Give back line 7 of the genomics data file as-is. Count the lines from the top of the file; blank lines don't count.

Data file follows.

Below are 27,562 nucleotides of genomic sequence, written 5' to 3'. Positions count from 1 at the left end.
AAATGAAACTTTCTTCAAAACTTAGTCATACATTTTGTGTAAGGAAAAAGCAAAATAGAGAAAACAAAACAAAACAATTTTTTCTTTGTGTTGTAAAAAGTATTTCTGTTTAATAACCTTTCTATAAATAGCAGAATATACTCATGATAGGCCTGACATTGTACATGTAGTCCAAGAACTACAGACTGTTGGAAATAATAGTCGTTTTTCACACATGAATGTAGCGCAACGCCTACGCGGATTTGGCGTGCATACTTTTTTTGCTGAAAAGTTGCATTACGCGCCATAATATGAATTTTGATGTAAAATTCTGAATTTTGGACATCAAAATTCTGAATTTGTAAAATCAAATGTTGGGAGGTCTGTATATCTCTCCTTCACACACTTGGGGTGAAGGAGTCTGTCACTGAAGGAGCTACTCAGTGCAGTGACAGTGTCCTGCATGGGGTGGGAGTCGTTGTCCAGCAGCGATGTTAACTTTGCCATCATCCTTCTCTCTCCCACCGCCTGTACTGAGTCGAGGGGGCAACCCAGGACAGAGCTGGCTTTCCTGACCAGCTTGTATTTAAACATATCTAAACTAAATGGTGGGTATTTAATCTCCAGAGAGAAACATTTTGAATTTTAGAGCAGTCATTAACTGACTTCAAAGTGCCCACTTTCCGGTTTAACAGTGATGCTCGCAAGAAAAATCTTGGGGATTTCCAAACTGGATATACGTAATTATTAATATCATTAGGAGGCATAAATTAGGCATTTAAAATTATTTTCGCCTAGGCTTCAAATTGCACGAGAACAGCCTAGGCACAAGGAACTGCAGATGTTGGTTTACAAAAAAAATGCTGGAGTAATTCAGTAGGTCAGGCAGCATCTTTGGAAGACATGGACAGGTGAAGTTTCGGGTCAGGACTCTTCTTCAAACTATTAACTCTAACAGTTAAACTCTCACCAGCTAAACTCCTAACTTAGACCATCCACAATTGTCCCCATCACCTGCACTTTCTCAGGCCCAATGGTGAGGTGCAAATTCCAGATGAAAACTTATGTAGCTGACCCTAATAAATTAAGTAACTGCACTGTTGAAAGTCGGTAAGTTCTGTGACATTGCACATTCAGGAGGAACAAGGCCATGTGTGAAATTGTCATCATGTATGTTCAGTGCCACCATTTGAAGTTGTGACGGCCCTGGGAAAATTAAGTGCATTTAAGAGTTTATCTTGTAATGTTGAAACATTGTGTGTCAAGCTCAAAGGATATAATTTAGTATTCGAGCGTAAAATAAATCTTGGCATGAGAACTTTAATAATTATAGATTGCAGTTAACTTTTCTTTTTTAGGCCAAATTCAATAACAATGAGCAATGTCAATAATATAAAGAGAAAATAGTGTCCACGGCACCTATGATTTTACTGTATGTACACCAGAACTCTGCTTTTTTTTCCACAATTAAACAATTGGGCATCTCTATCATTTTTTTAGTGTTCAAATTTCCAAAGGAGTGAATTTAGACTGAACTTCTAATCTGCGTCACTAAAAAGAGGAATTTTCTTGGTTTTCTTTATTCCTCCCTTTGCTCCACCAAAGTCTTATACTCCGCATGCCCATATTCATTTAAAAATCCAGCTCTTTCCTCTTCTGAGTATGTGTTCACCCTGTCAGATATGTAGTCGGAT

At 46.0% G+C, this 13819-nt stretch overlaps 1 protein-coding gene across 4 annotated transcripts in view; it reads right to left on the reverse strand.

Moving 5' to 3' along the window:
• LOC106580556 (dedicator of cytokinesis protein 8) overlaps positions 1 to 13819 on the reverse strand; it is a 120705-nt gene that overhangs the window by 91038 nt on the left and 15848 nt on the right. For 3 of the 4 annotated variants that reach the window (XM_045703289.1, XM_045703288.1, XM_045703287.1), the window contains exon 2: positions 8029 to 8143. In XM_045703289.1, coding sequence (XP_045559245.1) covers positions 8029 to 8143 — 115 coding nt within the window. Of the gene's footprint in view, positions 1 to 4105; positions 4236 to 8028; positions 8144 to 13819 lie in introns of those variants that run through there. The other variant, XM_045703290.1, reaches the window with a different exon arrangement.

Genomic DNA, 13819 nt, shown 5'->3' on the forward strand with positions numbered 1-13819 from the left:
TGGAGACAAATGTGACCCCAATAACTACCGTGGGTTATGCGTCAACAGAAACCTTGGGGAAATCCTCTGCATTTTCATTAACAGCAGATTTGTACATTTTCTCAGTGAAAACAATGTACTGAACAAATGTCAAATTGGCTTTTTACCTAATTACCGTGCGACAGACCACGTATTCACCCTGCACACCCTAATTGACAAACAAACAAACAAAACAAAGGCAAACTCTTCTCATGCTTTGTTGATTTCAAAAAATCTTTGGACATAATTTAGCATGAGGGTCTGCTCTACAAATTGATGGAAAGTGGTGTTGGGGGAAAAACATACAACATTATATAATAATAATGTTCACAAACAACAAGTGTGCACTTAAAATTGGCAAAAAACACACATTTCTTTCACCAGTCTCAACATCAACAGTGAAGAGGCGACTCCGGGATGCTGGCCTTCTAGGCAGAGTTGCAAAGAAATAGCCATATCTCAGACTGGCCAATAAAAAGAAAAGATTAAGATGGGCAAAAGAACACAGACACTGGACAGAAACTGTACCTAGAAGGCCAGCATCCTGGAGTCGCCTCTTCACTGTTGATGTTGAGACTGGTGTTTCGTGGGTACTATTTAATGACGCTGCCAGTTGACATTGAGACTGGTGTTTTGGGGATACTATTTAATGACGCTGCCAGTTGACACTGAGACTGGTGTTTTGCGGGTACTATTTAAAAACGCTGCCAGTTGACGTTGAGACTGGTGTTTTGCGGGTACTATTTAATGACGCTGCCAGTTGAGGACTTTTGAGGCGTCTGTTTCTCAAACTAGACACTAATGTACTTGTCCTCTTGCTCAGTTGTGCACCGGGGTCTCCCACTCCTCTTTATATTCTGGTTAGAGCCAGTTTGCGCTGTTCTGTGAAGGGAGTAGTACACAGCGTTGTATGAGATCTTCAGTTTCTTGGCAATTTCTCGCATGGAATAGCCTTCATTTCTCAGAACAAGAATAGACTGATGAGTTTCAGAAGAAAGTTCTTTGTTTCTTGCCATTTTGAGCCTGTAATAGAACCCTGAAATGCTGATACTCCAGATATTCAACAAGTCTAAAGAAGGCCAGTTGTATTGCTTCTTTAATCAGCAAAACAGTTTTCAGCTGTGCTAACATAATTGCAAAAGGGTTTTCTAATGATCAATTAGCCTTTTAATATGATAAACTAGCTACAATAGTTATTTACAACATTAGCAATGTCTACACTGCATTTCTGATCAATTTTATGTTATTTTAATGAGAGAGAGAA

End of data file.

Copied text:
TGGAGACAAATGTGACCCCAATAACTACCGTGGGTTATGCGTCAACAGAAACCTTGGGGAAATCCTCTGCATTTTCATTAACAGCAGATTTGTACATTTTCTCAGTGAAAACAATGTACTGAACAAATGTCAAATTGGCTTTTTACCTAATTACCGTGCGACAGACCACGTATTCACCCTGCACACCCTAATTGACAAACAAACAAACAAAACAAAGGCAAACTCTTCTCATGCTTTGTTGATTTCAAAAAATCTTTGGACATAATTTAGCATGAGGGTCTGCTCTACAAATTGATGGAAAGTGGTGTTGGGGGAAAAACATACAACATTATATAATAATAATGTTCACAAACAACAAGTGTGCACTTAAAATTGGCAAAAAACACACATTTCTTTCACCAGTCTCAACATCAACAGTGAAGAGGCGACTCCGGGATGCTGGCCTTCTAGGCAGAGTTGCAAAGAAATAGCCATATCTCAGACTGGCCAATAAAAAGAAAAGATTAAGATGGGCAAAAGAACACAGACACTGGACAGAAACTGTACCTAGAAGGCCAGCATCCTGGAGTCGCCTCTTCACTGTTGATGTTGAGACTGGTGTTTCGTGGGTACTATTTAATGACGCTGCCAGTTGACATTGAGACTGGTGTTTTGGGGATACTATTTAATGACGCTGCCAGTTGACACTGAGACTGGTGTTTTGCGGGTACTATTTAAAAACGCTGCCAGTTGACGTTGAGACTGGTGTTTTGCGGGTACTATTTAATGACGCTGCCAGTTGAGGACTTTTGAGGCGTCTGTTTCTCAAACTAGACACTAATGTACTTGTCCTCTTGCTCAGTTGTGCACCGGGGTCTCCCACTCCTCTTTATATTCTGGTTAGAGCCAGTTTGCGCTGTTCTGTGAAGGGAGTAGTACACAGCGTTGTATGAGATCTTCAGTTTCTTGGCAATTTCTCGCATGGAATAGCCTTCATTTCTCAGAACAAGAATAGACTGATGAGTTTCAGAAGAAAGTTCTTTGTTTCTTGCCATTTTGAGCCTGTAATAGAACCCTGAAATGCTGATACTCCAGATATTCAACAAGTCTAAAGAAGGCCAGTTGTATTGCTTCTTTAATCAGCAAAACAGTTTTCAGCTGTGCTAACATAATTGCAAAAGGGTTTTCTAATGATCAATTAGCCTTTTAATATGATAAACTAGCTACAATAGTTATTTACAACATTAGCAATGTCTACACTGCATTTCTGATCAATTTTATGTTATTTTAATGAGAGAGAGAA